The pattern-matching agents making up the first step of this process are designed so that each agent seeks to identify one type of symptom that the domain experts have identified as important in diagnosing a particular problem. For instance, one type of symptom that can be predictive of stuck pipe is the pack off (plugging of the wellbore around the drill string) symptom. The process of creating these agents is a classical knowledge-acquisition process seen in expert systems in general. The domain experts are typically able to provide some pointers on what to look for and can easily identify examples, but the expert is typically not conscious of all the heuristics he or she uses in identifying the pattern. Thus, the creation of agents that reliably identify symptoms is an iterative process where the agent is tested on as much data as possible, and the results are studied by the knowledge-acquisition engineer and the domain expert together in order to improve it for the next iteration. The abstraction provided by the pattern-matching agents provides an abstraction where machine learning can be performed even with relatively few instances. Our main reason for choosing case-based reasoning during this stage is that DrillEdge is a decision support system used by domain experts, and we need to be able to provide not only an answer but also explanatory support for that answer. In DrillEdge we have even chosen not to make the prediction of the system explicit. DrillEdge simply displays all the most similar cases (if any is sufficiently similar) and sorts the cases by the prediction they imply. This allows us to present DrillEdge as an automated search tool that will bring relevant cases to the attention of the user whenever a situation develops, rather than a classical style expert system that provides a prediction or a diagnosis. This has helped in presenting DrillEdge as a tool rather than a threat to the expertise of the user.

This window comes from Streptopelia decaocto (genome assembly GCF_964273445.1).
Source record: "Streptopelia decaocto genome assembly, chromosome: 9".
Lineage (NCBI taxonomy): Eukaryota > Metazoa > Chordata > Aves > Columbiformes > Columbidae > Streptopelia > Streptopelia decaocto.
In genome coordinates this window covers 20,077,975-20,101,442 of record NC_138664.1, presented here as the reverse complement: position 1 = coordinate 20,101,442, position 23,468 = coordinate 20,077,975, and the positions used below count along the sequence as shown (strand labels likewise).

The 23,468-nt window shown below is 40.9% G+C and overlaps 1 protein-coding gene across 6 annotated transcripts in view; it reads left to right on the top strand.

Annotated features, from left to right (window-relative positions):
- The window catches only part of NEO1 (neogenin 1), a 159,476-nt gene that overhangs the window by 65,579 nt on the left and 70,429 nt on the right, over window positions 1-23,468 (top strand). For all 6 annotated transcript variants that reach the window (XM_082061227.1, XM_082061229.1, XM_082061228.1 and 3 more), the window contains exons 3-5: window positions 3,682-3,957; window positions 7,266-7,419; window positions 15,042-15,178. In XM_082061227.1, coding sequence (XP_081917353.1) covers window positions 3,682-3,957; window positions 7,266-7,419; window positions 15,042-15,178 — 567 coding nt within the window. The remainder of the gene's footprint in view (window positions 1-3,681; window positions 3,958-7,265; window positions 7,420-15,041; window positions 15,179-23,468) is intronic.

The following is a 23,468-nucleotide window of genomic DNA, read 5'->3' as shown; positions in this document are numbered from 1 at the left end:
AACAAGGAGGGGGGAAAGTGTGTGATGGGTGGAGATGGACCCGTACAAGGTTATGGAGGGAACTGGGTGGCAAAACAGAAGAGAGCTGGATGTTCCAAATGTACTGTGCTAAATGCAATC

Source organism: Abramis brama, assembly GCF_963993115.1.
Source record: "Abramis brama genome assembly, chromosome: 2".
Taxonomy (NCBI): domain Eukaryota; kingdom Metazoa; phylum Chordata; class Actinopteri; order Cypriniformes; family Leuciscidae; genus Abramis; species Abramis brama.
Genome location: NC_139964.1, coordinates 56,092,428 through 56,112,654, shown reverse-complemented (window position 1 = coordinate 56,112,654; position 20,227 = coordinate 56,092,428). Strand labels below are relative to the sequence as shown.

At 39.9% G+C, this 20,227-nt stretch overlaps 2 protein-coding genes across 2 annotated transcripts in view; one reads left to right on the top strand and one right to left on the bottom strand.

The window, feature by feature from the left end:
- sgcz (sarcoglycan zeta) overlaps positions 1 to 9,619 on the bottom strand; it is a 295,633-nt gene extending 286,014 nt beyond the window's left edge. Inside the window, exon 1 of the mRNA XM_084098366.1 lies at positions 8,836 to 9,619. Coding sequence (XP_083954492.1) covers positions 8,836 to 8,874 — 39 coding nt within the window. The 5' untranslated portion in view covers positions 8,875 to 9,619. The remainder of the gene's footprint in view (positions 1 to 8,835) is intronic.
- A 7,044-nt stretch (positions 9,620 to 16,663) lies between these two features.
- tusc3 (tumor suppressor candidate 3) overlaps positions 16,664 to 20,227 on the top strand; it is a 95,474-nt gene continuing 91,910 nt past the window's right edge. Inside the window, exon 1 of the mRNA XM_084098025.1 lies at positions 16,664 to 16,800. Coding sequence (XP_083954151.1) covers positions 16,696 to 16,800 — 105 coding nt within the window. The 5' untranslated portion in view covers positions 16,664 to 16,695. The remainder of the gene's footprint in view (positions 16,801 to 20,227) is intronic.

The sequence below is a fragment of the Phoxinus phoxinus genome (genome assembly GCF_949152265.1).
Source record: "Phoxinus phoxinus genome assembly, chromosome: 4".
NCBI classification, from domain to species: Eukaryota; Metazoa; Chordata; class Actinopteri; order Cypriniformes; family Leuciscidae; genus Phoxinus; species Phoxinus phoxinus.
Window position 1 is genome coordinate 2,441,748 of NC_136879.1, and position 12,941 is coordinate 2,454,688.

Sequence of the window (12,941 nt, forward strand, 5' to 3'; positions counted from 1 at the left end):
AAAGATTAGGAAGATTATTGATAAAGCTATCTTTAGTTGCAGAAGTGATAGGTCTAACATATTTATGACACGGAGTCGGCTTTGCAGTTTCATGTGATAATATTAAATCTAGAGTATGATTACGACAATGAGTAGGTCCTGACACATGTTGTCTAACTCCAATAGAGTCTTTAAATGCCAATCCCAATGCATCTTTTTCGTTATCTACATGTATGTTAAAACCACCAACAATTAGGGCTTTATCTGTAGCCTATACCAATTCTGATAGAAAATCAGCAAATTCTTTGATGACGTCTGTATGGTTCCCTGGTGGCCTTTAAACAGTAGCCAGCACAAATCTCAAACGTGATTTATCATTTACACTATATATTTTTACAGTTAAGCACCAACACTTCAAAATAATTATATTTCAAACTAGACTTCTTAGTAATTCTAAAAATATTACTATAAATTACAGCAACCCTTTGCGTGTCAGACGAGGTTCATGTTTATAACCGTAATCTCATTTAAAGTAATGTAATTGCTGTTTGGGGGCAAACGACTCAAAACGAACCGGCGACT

Symptom Recognition